### R

[36],### Ox

[37]and### MAPLE

[38]. Also, all the unknown parameters in the quantities that deﬁne the improved statistics are replaced by their restricted MLEs. The improved LR and score tests that employ (3)and (4), respectively, as test statistics, follow from the comparison of*S*∗

_{LR}and

*S*∗

_{R}with the critical value obtained as the appropriate

*χ*

2
*q *quantile.
Another way of improving the size properties of tests is achieved by the bootstrap technique. The bootstrap corrected
tests are performed as follows. Let *S* denote any of the uncorrected statistics. First, one generates *B* bootstrap samples from
the assumed model with the parameters replaced by restricted estimates computed using the original sample, under *H*0*,*

i.e. imposing the restrictions stated in the null hypothesis. Second, for each pseudo-sample, one computes the statistic; let

*Sb *denote the statistic for the *b*-th sample, *b*= 1 *,...,B*. Third, the 1 −

*γ*

percentile of *S*is estimated by

*q*1−

*γ,*such that #

### {

*Sb*≤

*q*1−

*α*

### }

*/B*=1 −

*γ*

. Finally, one rejects the null hypothesis if *S>*

*q*1−

*γ*. Alternatively, the test may be based on the bootstrap

*p*-value given by

*p*=#

### {

*Sb ≥ S*

### }

*/B*. We denote the bootstrap corrected test statistics by

*S*boot

LR *,S*bootW and *S*bootR . For

a good discussion of bootstrap tests, see [39,Chapter16]. Also, it is possible to prove second order asymptotic results on
the bootstrap procedure. In fact, Carpenter [40]proved that the coverage error of LR conﬁdence intervals constructed using
bootstrap estimate of the critical point is *O(n*−2

*)*

.
We have that, up to an error of order *O(n*−2

*)*

*the null distribution of the improved statistics*

_{,}*S*∗

_{LR}

*∗*

_{,}S_{R}

*boot*

_{,}SLR *,S*bootW and *S*bootR

is

*χ*

2
*q *. Hence, if the sample size is large, all improved tests could be recommended, since their type I error probabilities do
not signiﬁcantly deviate from the true nominal level. The natural question is how these tests perform when the sample size
is small or of moderate size, and which one is the most reliable to test hypotheses in BSNLMs. In the next section, we shall
use Monte Carlo simulations to shed some light on this issue. In addition to the improved tests, for the sake of comparison
we also consider the original LR, Wald and score tests in the simulation study.

**4.** **Numericalevidence**

In this section, we report the results from Monte Carlo simulations in order to compare the performance of the following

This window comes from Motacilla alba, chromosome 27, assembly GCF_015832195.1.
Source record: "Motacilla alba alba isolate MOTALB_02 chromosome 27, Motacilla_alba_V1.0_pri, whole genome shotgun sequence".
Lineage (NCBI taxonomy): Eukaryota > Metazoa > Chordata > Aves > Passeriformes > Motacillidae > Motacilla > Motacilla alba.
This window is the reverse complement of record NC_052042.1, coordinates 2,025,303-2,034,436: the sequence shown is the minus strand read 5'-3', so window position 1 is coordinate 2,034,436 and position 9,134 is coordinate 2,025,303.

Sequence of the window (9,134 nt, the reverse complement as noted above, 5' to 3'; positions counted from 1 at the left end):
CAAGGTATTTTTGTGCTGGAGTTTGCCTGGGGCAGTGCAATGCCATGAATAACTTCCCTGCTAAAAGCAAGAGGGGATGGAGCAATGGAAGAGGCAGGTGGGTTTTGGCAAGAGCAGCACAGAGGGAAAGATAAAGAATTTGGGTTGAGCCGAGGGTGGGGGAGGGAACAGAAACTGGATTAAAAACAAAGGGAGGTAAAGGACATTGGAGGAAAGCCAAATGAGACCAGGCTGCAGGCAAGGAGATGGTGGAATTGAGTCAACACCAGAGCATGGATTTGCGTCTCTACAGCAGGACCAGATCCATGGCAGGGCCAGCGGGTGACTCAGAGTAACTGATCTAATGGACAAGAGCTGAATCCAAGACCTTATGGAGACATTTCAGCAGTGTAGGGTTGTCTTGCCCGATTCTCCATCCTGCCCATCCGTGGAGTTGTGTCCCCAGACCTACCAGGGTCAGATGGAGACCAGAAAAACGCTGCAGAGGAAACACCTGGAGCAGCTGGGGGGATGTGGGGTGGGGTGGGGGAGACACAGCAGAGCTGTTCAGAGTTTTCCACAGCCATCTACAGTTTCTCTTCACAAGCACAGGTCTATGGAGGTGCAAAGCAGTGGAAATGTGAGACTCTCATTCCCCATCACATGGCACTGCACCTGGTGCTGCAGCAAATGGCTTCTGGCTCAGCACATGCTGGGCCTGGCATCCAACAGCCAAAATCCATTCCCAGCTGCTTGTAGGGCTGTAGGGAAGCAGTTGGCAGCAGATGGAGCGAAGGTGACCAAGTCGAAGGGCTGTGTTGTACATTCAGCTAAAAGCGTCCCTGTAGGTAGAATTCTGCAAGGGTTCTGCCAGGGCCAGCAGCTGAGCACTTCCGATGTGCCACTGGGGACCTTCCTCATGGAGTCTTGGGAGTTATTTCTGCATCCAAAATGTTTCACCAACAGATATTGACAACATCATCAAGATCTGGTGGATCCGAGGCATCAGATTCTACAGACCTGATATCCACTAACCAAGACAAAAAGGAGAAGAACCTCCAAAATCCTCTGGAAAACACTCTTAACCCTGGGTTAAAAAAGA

tests in small- and moderate-sized samples in the class of BSNLMs: the usual LR ( *S*LR), Wald ( *S*W) and score ( *S*R) tests; the

improved LR ( *S*∗_{LR}) and score ( *S*∗_{R}) tests; and the bootstrap-based tests ( *S*boot

LR *,S*bootW and *S*bootR ). We consider the model:

*yi *=

*β*

1*xi*1+

*β*

2*xi*2+· · · +

*β*

*p*−1

*xip*−1+exp

*(*

*β*

*p xip*

*)*

+*ε*

*i ,*

where *x _{i }*1 = 1 and

*ε*

*i ∼ SN(*

*α*

, 0, 2) for *i*= 1

*,...,n,*and

*α*

*>*0 is assumed unknown and it is the same for all observations.

The number of Monte Carlo replications is 15,0 0 0, and the nominal levels of the tests are

*γ*

=10% and 5%. We consider
600 bootstrap replications (i.e. *B*

_{=}600 ). The simulations were carried out using the

### Ox

matrix programming language, which is freely distributed for academic purposes and available at http://www.doornik.com. All log-likelihood maximizations with respect to the model parameters were carried out using the Broyden–Fletcher–Goldfarb–Shanno (BFGS) quasi-Newton method with analytic ﬁrst derivatives through the MaxBFGS subroutine. All regression parameters, except those ﬁxed at the null hypothesis, were set equal to one. The covariate values were selected as random draws from the*U*

*(*

0 *,*1

*)*

distribution.
For each ﬁxed *n*, the covariate values were kept constant throughout the experiment.

We report the null rejection rates of * _{H}*0:

*β*

1 =· · · =*β*

*q =*0 for all tests at the 10% and 5% nominal signiﬁcance levels,

i.e. the percentage of times that the corresponding statistics exceed the 10% and 5% upper points of the reference

*χ*

2_{distri- }

bution. The results are presented in Tables1, 2and 3. Entries are percentages. We consider different values for *p* (number